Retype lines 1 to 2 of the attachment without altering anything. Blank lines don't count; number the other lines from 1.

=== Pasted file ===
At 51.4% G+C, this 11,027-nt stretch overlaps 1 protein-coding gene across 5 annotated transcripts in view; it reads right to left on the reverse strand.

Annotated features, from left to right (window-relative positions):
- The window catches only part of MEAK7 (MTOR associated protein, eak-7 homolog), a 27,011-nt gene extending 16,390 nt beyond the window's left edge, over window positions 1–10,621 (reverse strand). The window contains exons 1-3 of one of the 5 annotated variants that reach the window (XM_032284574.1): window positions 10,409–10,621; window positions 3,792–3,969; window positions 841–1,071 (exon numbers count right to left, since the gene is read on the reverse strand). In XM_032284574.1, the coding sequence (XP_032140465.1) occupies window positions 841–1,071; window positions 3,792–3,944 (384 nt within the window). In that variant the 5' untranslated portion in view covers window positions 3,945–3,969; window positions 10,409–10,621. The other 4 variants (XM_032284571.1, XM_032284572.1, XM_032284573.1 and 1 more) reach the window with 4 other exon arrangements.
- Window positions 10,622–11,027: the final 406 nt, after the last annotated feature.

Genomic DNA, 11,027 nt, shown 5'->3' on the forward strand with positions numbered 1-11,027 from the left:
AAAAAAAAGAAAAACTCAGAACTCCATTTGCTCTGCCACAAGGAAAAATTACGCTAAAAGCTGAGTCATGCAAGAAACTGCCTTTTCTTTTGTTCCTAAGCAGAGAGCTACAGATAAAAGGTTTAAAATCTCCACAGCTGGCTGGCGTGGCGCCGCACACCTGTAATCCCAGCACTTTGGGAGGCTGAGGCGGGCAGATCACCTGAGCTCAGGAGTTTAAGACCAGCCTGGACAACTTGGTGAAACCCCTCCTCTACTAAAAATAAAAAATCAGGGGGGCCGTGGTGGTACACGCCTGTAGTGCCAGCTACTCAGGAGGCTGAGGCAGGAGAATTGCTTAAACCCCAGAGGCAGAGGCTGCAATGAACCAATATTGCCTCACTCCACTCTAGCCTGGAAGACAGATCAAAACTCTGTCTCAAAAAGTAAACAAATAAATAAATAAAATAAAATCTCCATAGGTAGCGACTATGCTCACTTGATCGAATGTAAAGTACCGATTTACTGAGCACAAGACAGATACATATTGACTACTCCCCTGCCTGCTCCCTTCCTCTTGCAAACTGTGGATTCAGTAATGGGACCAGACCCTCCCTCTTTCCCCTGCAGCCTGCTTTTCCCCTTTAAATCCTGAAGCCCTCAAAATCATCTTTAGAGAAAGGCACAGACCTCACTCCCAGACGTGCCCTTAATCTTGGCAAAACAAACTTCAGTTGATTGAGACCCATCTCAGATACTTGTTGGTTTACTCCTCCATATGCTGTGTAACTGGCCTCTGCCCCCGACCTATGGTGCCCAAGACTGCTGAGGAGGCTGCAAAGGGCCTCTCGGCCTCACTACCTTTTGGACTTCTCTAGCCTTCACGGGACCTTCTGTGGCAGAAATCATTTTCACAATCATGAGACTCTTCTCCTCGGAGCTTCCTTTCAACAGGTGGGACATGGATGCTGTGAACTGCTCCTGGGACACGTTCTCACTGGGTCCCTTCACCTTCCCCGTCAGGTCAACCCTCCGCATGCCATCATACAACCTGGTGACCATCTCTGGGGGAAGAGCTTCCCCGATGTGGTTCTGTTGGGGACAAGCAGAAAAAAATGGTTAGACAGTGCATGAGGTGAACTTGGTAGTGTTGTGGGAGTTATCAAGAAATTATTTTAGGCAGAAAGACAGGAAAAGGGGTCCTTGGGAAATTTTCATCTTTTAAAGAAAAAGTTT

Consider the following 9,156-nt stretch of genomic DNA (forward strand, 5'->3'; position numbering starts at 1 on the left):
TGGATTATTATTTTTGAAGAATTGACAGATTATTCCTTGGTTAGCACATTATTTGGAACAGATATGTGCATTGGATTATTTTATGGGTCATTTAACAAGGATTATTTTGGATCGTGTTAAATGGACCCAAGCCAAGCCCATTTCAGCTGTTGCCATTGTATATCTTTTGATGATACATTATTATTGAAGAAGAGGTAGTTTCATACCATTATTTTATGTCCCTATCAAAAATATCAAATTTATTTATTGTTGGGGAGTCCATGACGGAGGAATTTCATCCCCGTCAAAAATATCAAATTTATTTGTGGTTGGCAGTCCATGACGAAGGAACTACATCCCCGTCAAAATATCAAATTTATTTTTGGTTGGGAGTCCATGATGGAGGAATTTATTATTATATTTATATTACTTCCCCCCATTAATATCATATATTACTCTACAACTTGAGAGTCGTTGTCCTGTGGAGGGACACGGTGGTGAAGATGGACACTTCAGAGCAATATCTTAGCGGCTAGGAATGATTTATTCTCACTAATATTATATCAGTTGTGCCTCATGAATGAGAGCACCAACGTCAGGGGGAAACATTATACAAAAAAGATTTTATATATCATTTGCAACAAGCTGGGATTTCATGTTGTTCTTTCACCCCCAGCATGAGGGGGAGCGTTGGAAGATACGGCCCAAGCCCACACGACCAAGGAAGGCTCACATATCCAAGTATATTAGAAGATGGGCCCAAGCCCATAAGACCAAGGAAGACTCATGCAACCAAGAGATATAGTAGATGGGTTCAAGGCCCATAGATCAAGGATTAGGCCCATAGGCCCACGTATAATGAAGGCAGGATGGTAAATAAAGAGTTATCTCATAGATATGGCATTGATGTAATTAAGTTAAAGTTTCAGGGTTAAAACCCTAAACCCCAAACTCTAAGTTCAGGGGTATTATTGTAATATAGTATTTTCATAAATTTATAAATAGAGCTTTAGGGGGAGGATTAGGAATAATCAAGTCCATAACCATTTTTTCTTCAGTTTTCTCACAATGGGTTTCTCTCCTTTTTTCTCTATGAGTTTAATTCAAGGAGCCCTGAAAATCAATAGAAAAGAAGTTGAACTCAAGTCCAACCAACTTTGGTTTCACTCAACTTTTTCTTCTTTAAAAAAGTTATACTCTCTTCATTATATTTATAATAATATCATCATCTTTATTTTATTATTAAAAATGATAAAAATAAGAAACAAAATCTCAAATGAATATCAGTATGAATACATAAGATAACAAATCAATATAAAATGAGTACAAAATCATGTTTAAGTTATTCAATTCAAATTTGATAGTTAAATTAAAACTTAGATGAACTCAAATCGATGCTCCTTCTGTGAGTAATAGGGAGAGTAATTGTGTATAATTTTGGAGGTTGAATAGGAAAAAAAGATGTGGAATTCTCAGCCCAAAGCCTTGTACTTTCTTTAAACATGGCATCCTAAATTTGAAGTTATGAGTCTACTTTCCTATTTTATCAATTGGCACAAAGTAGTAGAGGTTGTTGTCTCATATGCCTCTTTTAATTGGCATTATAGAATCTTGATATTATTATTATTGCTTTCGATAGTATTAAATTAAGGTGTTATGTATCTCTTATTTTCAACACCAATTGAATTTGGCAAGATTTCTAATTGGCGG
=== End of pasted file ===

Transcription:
At 51.4% G+C, this 11,027-nt stretch overlaps 1 protein-coding gene across 5 annotated transcripts in view; it reads right to left on the reverse strand.

Annotated features, from left to right (window-relative positions):